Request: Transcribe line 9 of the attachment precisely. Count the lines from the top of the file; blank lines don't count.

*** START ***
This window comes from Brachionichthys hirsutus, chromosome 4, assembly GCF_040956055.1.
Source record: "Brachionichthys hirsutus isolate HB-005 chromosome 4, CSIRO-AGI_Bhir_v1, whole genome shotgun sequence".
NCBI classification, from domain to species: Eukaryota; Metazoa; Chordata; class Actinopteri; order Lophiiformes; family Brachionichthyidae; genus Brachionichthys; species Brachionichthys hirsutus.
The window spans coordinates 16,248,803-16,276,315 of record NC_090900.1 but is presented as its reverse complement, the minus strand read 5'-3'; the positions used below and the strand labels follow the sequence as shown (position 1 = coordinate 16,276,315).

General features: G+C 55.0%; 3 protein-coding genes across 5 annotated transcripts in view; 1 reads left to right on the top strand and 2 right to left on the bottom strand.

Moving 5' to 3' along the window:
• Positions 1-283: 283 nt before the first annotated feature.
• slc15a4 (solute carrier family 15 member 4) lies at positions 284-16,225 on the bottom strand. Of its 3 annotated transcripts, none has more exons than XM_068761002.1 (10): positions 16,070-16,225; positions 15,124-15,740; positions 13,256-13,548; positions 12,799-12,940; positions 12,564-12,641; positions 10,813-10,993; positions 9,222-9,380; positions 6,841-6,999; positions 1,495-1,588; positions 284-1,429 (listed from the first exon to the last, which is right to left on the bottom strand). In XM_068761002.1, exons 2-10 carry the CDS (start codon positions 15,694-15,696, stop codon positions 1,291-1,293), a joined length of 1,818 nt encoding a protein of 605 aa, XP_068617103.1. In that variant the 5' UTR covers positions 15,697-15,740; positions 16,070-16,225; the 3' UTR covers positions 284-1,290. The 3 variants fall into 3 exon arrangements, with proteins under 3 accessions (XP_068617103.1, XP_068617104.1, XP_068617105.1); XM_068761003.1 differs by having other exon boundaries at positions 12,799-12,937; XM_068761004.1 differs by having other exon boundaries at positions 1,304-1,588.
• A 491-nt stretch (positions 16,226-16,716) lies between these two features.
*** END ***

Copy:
• A 491-nt stretch (positions 16,226-16,716) lies between these two features.